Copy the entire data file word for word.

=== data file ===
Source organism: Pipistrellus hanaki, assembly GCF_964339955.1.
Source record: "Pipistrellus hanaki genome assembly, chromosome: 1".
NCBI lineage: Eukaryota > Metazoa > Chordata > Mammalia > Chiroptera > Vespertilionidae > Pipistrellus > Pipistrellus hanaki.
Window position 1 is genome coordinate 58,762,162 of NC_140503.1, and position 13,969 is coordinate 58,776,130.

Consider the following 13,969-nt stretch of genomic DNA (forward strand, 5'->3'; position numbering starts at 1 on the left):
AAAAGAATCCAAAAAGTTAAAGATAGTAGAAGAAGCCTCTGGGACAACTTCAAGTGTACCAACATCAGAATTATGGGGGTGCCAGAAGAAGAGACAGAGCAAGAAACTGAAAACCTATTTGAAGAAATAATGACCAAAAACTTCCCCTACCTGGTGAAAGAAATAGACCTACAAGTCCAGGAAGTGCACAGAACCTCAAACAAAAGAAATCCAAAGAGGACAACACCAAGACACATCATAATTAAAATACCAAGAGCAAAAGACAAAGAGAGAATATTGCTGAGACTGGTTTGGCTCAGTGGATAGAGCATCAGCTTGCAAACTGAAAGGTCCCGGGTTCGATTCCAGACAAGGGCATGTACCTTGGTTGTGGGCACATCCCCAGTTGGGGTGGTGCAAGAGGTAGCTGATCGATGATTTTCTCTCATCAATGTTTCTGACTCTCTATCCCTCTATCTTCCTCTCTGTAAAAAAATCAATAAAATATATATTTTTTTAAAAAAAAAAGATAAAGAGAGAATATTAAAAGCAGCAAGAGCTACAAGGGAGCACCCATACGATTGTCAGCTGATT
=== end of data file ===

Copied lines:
Source organism: Pipistrellus hanaki, assembly GCF_964339955.1.
Source record: "Pipistrellus hanaki genome assembly, chromosome: 1".
NCBI lineage: Eukaryota > Metazoa > Chordata > Mammalia > Chiroptera > Vespertilionidae > Pipistrellus > Pipistrellus hanaki.
Window position 1 is genome coordinate 58,762,162 of NC_140503.1, and position 13,969 is coordinate 58,776,130.

Consider the following 13,969-nt stretch of genomic DNA (forward strand, 5'->3'; position numbering starts at 1 on the left):
AAAAGAATCCAAAAAGTTAAAGATAGTAGAAGAAGCCTCTGGGACAACTTCAAGTGTACCAACATCAGAATTATGGGGGTGCCAGAAGAAGAGACAGAGCAAGAAACTGAAAACCTATTTGAAGAAATAATGACCAAAAACTTCCCCTACCTGGTGAAAGAAATAGACCTACAAGTCCAGGAAGTGCACAGAACCTCAAACAAAAGAAATCCAAAGAGGACAACACCAAGACACATCATAATTAAAATACCAAGAGCAAAAGACAAAGAGAGAATATTGCTGAGACTGGTTTGGCTCAGTGGATAGAGCATCAGCTTGCAAACTGAAAGGTCCCGGGTTCGATTCCAGACAAGGGCATGTACCTTGGTTGTGGGCACATCCCCAGTTGGGGTGGTGCAAGAGGTAGCTGATCGATGATTTTCTCTCATCAATGTTTCTGACTCTCTATCCCTCTATCTTCCTCTCTGTAAAAAAATCAATAAAATATATATTTTTTTAAAAAAAAAAGATAAAGAGAGAATATTAAAAGCAGCAAGAGCTACAAGGGAGCACCCATACGATTGTCAGCTGATT